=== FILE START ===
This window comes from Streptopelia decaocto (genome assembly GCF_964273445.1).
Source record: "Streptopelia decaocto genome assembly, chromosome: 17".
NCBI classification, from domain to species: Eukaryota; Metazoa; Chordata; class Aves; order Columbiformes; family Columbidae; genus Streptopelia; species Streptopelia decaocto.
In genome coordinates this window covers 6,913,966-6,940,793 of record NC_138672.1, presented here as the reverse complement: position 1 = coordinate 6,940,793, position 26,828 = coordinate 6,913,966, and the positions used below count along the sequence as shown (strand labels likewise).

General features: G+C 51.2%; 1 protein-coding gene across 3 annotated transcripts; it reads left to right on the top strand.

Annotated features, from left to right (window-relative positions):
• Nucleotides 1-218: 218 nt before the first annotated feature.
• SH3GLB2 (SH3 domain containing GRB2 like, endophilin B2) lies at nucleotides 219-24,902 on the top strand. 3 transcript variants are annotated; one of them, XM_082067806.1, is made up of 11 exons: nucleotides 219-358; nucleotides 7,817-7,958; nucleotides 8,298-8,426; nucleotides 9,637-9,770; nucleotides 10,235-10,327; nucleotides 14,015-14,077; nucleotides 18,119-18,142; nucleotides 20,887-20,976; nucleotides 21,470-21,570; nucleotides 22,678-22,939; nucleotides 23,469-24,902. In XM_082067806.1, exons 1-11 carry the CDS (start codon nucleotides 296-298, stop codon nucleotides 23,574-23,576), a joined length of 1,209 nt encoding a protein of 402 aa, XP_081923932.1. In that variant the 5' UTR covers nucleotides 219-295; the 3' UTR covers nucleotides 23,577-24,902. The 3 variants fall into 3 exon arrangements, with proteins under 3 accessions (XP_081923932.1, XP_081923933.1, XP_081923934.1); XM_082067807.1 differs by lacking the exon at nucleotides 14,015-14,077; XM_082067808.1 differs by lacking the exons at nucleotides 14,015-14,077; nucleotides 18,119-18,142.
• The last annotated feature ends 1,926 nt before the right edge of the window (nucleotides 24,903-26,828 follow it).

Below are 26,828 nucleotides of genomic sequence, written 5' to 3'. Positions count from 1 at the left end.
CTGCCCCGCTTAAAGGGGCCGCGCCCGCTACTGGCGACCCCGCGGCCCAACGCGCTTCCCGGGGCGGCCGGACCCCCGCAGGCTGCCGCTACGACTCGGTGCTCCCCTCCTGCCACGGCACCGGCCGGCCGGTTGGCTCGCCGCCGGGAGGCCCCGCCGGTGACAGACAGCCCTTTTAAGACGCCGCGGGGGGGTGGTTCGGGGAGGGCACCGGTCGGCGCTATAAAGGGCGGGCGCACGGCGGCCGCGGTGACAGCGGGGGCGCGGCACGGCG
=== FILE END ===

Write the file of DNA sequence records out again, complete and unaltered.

This window comes from Streptopelia decaocto (genome assembly GCF_964273445.1).
Source record: "Streptopelia decaocto genome assembly, chromosome: 17".
NCBI classification, from domain to species: Eukaryota; Metazoa; Chordata; class Aves; order Columbiformes; family Columbidae; genus Streptopelia; species Streptopelia decaocto.
In genome coordinates this window covers 6,913,966-6,940,793 of record NC_138672.1, presented here as the reverse complement: position 1 = coordinate 6,940,793, position 26,828 = coordinate 6,913,966, and the positions used below count along the sequence as shown (strand labels likewise).

General features: G+C 51.2%; 1 protein-coding gene across 3 annotated transcripts; it reads left to right on the top strand.

Annotated features, from left to right (window-relative positions):
• Nucleotides 1-218: 218 nt before the first annotated feature.
• SH3GLB2 (SH3 domain containing GRB2 like, endophilin B2) lies at nucleotides 219-24,902 on the top strand. 3 transcript variants are annotated; one of them, XM_082067806.1, is made up of 11 exons: nucleotides 219-358; nucleotides 7,817-7,958; nucleotides 8,298-8,426; nucleotides 9,637-9,770; nucleotides 10,235-10,327; nucleotides 14,015-14,077; nucleotides 18,119-18,142; nucleotides 20,887-20,976; nucleotides 21,470-21,570; nucleotides 22,678-22,939; nucleotides 23,469-24,902. In XM_082067806.1, exons 1-11 carry the CDS (start codon nucleotides 296-298, stop codon nucleotides 23,574-23,576), a joined length of 1,209 nt encoding a protein of 402 aa, XP_081923932.1. In that variant the 5' UTR covers nucleotides 219-295; the 3' UTR covers nucleotides 23,577-24,902. The 3 variants fall into 3 exon arrangements, with proteins under 3 accessions (XP_081923932.1, XP_081923933.1, XP_081923934.1); XM_082067807.1 differs by lacking the exon at nucleotides 14,015-14,077; XM_082067808.1 differs by lacking the exons at nucleotides 14,015-14,077; nucleotides 18,119-18,142.
• The last annotated feature ends 1,926 nt before the right edge of the window (nucleotides 24,903-26,828 follow it).

Below are 26,828 nucleotides of genomic sequence, written 5' to 3'. Positions count from 1 at the left end.
CTGCCCCGCTTAAAGGGGCCGCGCCCGCTACTGGCGACCCCGCGGCCCAACGCGCTTCCCGGGGCGGCCGGACCCCCGCAGGCTGCCGCTACGACTCGGTGCTCCCCTCCTGCCACGGCACCGGCCGGCCGGTTGGCTCGCCGCCGGGAGGCCCCGCCGGTGACAGACAGCCCTTTTAAGACGCCGCGGGGGGGTGGTTCGGGGAGGGCACCGGTCGGCGCTATAAAGGGCGGGCGCACGGCGGCCGCGGTGACAGCGGGGGCGCGGCACGGCG